Pat Clark

Tony Bennett's cool? Cool doesn't begin to cut it

I had one of those epiphanies you can have only while lying awake for no good reason at 2 a.m. The kind of epiphany that makes you wonder what the heck you'd been thinking.

This one had to do with my semi-blasé, "Oh, that's pretty cool" response to the list of grand-opening entertainers at the Gallo Center for the Arts. Chalk it up to my head being on deadline when the names were read, but it took several days — and one nasty bout with insomnia — for the reality to sink in.

Tony Bennett is performing in Modesto.



Pretty cool? Uh, ya think?

So, in the midst of my insomniac stupor, I got to thinking about Tony Bennett and his grandiosity within the music industry. Really, the only people possibly bigger than Bennett are Frank Sinatra and Barbra Streisand. Sinatra isn't performing anywhere earthbound, let alone Modesto, these days. And Streisand? Well, she's Streisand. 'Nuff said.

But Tony Bennett? He isn't just an icon, he's an icon's icon. This is a performer who shot to fame crooning a bastion of hits in the 1950s and rode his superstar status through a few more decades until rock 'n' roll finally pushed him aside.

So, what does he do at the age of 67? He blasts his way into the MTV culture, of all things.

There he was in 1993, standing next to the Red Hot Chili Peppers, of all groups, at the MTV Video Awards. And just like that, he was embraced by the MTV generation.

Next thing you know, he's back on the music channel in 1994 with an incredibly well-received concert appearance on "MTV Unplugged." And he didn't stop there. In 2006, he recorded a "Duets" album with names like Sting, Bono, Dixie Chicks, Elton John, Michael Bublé and John Legend.

Nearly everyone in America knows the name Tony Bennett — from a thirtysomething in Modesto to a ninetysomething in Bangor, Maine. The man is a legend.

So the very idea of Tony Bennett coming to Modesto is several steps above "pretty cool" on the wow-o-meter. As "gets" go, the Gallo center folks scored a major one.

So what did they do? They offered tickets as low as $50.

Fifty dollars to see Tony Bennett in a brand-spankingnew, state-of-the-art arts center. OK, now my sleepless brain was really reeling.

Sure, there are a lot of people in Modesto who can't afford to pay even that much to see anyone perform anywhere. But it still sets a shining from-the-gates example of how the Gallo center really is trying to open its doors to more than just the city's art-elite crowd.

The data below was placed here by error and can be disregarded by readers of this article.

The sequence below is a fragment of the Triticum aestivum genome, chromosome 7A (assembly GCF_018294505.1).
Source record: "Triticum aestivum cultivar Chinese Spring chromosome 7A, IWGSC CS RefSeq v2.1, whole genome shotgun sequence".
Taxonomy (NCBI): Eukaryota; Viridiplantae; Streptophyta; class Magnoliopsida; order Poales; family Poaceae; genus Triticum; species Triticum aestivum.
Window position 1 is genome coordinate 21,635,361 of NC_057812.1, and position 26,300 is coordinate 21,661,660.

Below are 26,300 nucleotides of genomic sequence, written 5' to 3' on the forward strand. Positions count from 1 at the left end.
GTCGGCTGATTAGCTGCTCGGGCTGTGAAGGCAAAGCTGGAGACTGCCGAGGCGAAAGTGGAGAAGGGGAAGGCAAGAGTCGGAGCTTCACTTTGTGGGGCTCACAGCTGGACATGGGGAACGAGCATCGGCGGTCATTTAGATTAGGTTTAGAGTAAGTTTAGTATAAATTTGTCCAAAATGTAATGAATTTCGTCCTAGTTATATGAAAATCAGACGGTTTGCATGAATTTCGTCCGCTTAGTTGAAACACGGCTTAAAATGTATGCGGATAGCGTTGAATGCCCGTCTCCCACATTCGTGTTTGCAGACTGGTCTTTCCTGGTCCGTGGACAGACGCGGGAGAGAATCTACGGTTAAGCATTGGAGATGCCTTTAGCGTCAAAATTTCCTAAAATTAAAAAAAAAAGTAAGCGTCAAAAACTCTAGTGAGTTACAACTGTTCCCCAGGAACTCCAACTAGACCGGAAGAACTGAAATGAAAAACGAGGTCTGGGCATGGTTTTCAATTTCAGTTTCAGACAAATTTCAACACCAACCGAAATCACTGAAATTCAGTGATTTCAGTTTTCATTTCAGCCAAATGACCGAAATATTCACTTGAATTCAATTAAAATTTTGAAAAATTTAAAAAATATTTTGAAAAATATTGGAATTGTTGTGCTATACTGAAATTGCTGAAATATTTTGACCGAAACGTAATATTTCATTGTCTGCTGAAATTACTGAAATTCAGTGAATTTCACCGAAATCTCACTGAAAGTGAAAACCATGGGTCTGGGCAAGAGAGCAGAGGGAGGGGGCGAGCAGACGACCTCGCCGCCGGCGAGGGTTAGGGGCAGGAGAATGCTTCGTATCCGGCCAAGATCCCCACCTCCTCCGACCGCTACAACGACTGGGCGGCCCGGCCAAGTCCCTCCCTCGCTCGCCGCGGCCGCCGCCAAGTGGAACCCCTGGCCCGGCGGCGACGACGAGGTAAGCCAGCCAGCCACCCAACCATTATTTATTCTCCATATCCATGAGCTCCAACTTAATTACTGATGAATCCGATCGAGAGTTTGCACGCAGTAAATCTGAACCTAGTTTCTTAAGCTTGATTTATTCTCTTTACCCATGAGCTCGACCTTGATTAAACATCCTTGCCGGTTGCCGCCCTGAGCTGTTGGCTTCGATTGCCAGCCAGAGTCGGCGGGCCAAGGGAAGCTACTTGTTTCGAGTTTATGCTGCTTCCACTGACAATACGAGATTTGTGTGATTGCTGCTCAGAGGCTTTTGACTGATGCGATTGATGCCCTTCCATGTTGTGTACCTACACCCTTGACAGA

And before anyone starts with a "what-about-the-$200-to-$1,000-Patti LuPone-tickets" diatribe, that's a dinner-dance fund-raiser. Completely different beast. Apples. Oranges. Let it go.

Oh, but wait. That Patti Lupone fund-raiser? It's going to be broadcast live, on a Jumbotron just up the street at Tenth Street Place, free to anyone who wants to come out that night to watch and help celebrate the center's grand opening.

Words like "elitist" have been tossed at the arts center since before ground even was broken. But a look at the acts and their pricing levels reveals a diversity of performers that matches the area's diversity of cultures and, yes, pocketbooks.

The Joffrey Ballet for $30. Roseanne Cash for $25. Tango Buenos Aires or Noche Flamenca for $18.

Pretty cool? Um, ya think?

One point of confusion on ticket prices stemmed from the subscription sales vs. single ticket issue. Subscriptions went on sale in July — tickets for a package of shows. Some people were incensed because they mistakenly read the prices for multiple-show packages as the cost for individual shows — they saw $95-$150 as the cost to see Hal Holbrook when, in fact, that was for three shows in the American Master series — Holbrook, Kris Kristofferson and Marvin Hamlisch.

Single tickets to see Holbrook are $35-$45. Single-ticket sales begin Saturday.

See Hal Holbrook in Modesto in his widely acclaimed Mark Twain show for $35? Pretty cool? Um, yeah, I think.

Scene editor Pat Clark can be reached at